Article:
Pressure builds in the UK
EU plans new sanctions on Russia
Yellen wants to stay
Porsche shares debut
Crisis of Confidence
Britain is in a self-inflicted financial crisis that threatens to accelerate the economy’s dive into recession — and the country’s new prime minister is coming under intense pressure to blink. In the week since the government unveiled the biggest tax cuts since 1972 with scant detail of how they will be financed, the pound has crashed to its lowest-ever level against the dollar and the Bank of England has been forced to intervene amid concerns about the nation’s pension funds. What happens next will determine just how deep the looming recession proves.
New Sanctions Coming
The European Union proposed a new package of sanctions on Moscow that would ban European companies from shipping Russian oil to third countries above an internationally set price cap. European Commission President Ursula von der Leyen said the EU will propose a “sweeping” new import ban on Russian products that would cost Moscow 7 billion euros ($6.7 billion) in revenue, as well prohibit the sale of key technologies that could benefit its military. The new sanctions also would work to restrict the transfer of Russian wealth via digital assets like Bitcoin.
Not Going Anywhere
Janet Yellen, eager to see through crucial projects, has told White House officials she’s prepared to remain Treasury secretary well after the midterm elections, according to people familiar with the discussions. Her desire to stay comes as White House staff begin to prepare for potential Cabinet and other senior personnel departures or changes — including on President Joe Biden’s economic team — after the November vote. If she stays through next year, the ex-Federal Reserve chair would provide stability to Biden’s economic agenda should turmoil across energy and financial markets morph into a broader crisis.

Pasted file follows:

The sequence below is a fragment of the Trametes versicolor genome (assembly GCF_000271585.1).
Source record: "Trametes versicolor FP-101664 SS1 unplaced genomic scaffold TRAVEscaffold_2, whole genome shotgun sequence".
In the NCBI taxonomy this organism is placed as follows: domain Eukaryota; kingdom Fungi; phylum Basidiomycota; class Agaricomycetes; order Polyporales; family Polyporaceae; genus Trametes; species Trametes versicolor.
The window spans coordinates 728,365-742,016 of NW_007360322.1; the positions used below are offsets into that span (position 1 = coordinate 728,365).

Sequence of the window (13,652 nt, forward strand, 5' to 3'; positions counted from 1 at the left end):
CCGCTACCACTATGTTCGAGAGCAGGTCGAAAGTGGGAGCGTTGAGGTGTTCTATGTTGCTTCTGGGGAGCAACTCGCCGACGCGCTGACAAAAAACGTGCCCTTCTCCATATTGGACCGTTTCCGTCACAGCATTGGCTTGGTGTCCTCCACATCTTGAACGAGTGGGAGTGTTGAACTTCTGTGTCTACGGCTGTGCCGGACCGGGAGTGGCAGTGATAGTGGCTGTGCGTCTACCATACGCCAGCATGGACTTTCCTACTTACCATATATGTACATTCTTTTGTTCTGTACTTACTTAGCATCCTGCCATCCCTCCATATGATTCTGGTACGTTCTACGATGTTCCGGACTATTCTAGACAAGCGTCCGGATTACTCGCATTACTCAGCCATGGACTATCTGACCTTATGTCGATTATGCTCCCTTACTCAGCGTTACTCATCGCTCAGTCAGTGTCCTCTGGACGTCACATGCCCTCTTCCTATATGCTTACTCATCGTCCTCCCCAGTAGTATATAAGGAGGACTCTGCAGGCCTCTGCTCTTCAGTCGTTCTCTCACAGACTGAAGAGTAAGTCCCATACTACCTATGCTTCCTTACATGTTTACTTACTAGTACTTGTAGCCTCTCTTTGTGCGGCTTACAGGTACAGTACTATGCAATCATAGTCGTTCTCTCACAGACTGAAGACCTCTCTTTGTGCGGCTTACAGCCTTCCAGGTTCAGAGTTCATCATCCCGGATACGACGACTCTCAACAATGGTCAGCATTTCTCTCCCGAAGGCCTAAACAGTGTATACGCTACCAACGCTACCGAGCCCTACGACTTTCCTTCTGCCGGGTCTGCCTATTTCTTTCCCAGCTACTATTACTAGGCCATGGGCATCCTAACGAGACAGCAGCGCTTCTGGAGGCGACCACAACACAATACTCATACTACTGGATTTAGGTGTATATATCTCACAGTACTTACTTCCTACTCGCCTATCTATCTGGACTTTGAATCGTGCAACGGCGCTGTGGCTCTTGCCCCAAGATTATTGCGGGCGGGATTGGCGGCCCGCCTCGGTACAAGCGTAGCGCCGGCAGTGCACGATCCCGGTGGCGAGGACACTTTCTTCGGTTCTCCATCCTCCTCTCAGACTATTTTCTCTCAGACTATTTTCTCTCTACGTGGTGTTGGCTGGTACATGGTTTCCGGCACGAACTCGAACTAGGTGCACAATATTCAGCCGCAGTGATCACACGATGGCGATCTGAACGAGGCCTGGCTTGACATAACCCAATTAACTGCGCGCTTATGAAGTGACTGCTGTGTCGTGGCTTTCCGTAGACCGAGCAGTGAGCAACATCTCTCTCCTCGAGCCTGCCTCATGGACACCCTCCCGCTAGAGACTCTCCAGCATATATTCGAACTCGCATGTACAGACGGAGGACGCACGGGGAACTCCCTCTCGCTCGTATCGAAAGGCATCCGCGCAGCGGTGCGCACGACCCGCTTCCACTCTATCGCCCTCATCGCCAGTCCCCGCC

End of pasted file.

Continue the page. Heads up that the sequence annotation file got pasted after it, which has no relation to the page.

Volkswagen set the final listing price for Porsche at 82.50 euros per share, valuing the company at 75 billion euros as it seeks to prove that the iconic sports-car brand can sidestep the slump in capital markets and pull off Europe’s largest initial public offering in a decade. A meeting of VW’s supervisory board and its executive committee late Wednesday approved the final list price, which sits at the upper limit of the 76.50-82.50-euro range first offered to investors. Porsche will mark its first day of trading when markets open on Thursday in Frankfurt.
European equity futures nudged up as Asian shares rebounded after the strongest day for US stocks since early August. Porsche shares start trading in Europe’s largest initial public offering in a decade. It’s a busy day for central bank speakers as several ECB Governing Council members address a conference in Lithuania, while the Fed’s Loretta Mester and Mary Daly also attend events. Expected data include CPI inflation for Germany and Spain, plus Euro zone economic confidence and consumer confidence. H&M, Hella and Nike are among companies scheduled to release earnings.
(Source: Bloomberg Sept. 29-2022)